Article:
Surging Competition Forces Asia Plastics Makers to Stifle Output
(Bloomberg) -- Some of Asia’s biggest producers of the building blocks used to make plastic are cutting processing rates after a robust expansion of capacity last year led to rising feedstock costs and weakening profit margins.
Output has surged, while oil-based naphtha has become more expensive due to increased demand and the rising cost of crude. That’s combined to drive profits from converting naphtha to ethylene to the lowest since July. Ethylene cracker operators including Taiwan’s Formosa Petrochemical Corp. and South Korea’s LG Chem Ltd. responded by trimming processing, said traders and an analyst.
“We expect cracker margins to remain fairly weak through January as downstream demand, especially in China, will be muted with the Lunar New Year approaching,” said Jeslyn Chua, a lead analyst at industry consultant FGE. “Ethylene supply in Asia has increased due to capacity additions.”
Asia’s total steam cracking capacity rose by about 20% in 2021, according to FGE, with LG Chem among processors expanding operations. Rising naphtha costs have also prompted some companies to seek liquefied natural gas as a substitute feedstock. LPG is typically used more frequently outside of the winter months, when heating demand eases.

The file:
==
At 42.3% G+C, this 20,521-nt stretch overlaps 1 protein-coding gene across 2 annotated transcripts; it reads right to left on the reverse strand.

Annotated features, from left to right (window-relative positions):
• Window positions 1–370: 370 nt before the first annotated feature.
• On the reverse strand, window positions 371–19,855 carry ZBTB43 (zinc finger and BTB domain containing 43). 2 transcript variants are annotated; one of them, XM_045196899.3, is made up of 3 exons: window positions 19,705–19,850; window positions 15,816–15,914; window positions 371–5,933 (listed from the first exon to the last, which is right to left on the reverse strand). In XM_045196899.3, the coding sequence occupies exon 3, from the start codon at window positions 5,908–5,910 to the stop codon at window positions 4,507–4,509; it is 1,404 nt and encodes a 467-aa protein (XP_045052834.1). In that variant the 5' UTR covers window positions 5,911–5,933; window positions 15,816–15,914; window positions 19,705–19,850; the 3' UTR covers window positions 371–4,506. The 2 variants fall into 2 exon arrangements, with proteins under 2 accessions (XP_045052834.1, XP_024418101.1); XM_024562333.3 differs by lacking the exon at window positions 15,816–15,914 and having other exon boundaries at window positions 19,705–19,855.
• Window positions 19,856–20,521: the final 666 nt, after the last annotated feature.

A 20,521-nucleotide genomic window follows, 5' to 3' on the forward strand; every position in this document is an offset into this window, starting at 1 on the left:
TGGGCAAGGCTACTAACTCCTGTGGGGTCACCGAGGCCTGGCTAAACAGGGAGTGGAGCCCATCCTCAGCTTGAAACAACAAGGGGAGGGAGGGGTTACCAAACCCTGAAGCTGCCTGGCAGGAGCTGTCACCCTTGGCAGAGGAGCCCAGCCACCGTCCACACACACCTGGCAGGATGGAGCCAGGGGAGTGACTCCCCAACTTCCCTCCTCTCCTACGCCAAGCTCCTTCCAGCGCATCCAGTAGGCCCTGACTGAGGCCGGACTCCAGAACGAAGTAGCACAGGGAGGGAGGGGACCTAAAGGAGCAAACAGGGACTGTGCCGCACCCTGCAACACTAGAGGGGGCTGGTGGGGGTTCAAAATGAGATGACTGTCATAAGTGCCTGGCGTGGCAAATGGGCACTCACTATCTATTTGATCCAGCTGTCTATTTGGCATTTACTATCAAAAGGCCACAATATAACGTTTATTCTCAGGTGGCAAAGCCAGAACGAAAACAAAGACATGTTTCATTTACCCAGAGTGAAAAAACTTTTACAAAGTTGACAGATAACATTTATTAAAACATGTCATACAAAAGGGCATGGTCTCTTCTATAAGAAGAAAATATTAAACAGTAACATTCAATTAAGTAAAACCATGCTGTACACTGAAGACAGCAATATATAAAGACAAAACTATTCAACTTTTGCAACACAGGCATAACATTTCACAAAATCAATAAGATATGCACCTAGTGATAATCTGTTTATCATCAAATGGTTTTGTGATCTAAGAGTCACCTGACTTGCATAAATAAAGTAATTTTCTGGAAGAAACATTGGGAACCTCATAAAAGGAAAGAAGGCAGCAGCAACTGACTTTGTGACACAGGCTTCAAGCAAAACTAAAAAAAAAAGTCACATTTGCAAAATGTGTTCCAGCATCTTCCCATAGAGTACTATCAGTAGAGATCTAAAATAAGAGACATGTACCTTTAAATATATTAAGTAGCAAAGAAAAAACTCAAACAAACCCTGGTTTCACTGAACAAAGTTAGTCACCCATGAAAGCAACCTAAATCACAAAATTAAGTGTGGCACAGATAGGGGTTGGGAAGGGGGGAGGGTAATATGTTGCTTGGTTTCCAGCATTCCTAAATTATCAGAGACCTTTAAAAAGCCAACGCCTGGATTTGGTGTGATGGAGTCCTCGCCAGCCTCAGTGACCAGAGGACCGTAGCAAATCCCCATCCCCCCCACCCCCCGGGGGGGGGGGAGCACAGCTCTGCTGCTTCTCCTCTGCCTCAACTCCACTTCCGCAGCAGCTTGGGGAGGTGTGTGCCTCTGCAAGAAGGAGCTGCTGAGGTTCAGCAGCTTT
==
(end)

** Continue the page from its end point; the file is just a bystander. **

South Korea’s Hanwha Total bought LPG cargoes for January and February delivery for cracking, FGE’s Chua said. A trader confirmed the purchases. A spokesman for the company didn’t respond to an email seeking comment.
China’s Sinopec Zhenhai Refining & Chemical Co. started its 1.2-million tons a year cracker at Ningbo late last year, while South Korea’s Hyundai Chemical Co. ramped up output at its new 750,000-tons a year cracker in December, according to FGE. Earlier last year, South Korea’s GS Caltex Corp. and LG Chem added a combined 1.55 million tons.
LG Chem cut processing rates at all of its crackers and is currently operating at about 80% capacity, while Formosa is running its plant at 90% to 95%, three traders said. The companies didn’t respond to emails seeking comment.
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